Back of the Bus
By Aaron Reynolds, illustrated by Floyd Cooper
Philomel Books, 2010
Told from the perspective of a young African-American boy sitting in the back of the bus, this book is a fictionalized story of December 1, 1955, the day Rosa Parks refused to move from her seat near the front of the bus and police arrested her.
Author Aaron Reynolds uses a tiger’s eye marble to symbolize how the black population of the day had to ‘hide’ their true selves to live in the ‘white’ society. The young boy, who had been playing with a marble on the bus, was told to put the marble away as more white people boarded the bus and, again, when the commotion began with Ms. Parks. After Rosa Parks is taken to jail, the boy brings out the marble and holds it up declaring he no longer has to hide it. While all children will not understand the symbolism consciously, this is a great story to launch into a discussion on Rosa Parks and civil rights in the ‘60’s.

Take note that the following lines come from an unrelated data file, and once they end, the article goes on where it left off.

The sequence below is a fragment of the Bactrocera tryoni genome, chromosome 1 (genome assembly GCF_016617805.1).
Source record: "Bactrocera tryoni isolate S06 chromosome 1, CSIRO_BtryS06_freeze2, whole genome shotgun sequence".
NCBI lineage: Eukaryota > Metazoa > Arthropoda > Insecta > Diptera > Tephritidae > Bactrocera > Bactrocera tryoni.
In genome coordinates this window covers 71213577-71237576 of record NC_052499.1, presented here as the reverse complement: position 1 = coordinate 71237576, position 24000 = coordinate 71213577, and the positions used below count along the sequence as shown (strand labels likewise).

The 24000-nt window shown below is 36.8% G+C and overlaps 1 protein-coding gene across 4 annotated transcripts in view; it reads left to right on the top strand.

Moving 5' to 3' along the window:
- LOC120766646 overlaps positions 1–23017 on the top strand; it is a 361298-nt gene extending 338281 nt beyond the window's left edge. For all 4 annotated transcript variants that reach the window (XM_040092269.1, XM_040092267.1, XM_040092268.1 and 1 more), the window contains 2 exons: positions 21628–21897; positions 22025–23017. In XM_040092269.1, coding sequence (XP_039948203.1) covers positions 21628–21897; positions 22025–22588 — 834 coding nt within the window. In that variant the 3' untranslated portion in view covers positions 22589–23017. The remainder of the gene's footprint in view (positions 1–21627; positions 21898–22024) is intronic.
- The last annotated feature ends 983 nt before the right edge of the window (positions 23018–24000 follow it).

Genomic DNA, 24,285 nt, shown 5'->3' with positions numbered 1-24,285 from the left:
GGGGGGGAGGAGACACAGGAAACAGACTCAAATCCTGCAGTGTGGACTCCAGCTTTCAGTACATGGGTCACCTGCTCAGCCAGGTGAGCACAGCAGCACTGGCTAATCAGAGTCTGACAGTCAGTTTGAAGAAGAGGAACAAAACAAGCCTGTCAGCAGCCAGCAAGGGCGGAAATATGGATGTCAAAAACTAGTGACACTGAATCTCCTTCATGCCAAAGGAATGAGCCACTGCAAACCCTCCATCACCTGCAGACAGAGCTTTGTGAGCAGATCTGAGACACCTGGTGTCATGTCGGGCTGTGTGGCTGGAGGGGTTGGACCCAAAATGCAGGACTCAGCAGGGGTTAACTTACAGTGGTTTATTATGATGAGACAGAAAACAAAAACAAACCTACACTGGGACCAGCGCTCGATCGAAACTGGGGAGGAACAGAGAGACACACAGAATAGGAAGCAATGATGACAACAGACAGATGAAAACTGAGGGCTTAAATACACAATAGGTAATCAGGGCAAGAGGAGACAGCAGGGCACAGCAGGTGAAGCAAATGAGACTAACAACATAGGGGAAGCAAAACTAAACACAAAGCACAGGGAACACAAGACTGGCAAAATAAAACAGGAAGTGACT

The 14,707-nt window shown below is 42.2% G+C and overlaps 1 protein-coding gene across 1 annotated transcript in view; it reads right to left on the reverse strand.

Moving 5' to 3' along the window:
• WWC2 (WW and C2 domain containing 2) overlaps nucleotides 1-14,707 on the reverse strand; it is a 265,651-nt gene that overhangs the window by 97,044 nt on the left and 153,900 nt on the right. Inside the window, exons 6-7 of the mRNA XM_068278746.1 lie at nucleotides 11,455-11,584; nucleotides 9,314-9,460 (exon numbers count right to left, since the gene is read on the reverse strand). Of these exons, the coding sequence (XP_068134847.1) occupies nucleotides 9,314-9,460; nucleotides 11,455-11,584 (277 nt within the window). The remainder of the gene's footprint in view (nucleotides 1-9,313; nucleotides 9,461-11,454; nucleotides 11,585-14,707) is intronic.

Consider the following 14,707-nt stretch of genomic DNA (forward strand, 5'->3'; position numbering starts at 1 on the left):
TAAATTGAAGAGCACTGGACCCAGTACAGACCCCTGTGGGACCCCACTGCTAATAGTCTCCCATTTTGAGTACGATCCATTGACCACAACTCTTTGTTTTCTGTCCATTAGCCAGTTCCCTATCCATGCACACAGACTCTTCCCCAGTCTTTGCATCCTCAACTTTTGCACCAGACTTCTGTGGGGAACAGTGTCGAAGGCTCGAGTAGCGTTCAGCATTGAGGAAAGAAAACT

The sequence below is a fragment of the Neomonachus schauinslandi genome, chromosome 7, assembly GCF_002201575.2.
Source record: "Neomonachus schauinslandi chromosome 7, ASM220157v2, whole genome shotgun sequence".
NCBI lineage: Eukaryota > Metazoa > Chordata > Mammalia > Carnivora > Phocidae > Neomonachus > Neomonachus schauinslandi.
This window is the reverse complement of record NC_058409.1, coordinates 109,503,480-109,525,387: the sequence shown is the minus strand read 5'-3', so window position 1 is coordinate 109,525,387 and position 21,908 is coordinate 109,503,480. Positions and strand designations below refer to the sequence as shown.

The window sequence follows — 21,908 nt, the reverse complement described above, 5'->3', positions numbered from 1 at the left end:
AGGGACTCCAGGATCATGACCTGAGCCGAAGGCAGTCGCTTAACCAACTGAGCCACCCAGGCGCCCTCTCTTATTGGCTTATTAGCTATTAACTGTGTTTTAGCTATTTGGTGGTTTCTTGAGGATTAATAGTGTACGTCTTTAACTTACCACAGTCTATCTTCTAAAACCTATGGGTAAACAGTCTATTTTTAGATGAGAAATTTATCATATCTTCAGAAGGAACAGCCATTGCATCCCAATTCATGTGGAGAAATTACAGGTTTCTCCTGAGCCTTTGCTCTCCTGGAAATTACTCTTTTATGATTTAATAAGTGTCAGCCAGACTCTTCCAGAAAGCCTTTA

Floyd Cooper’s illustrations bring a softness to an extremely uncomfortable event, an event that changed the course of the civil rights movement.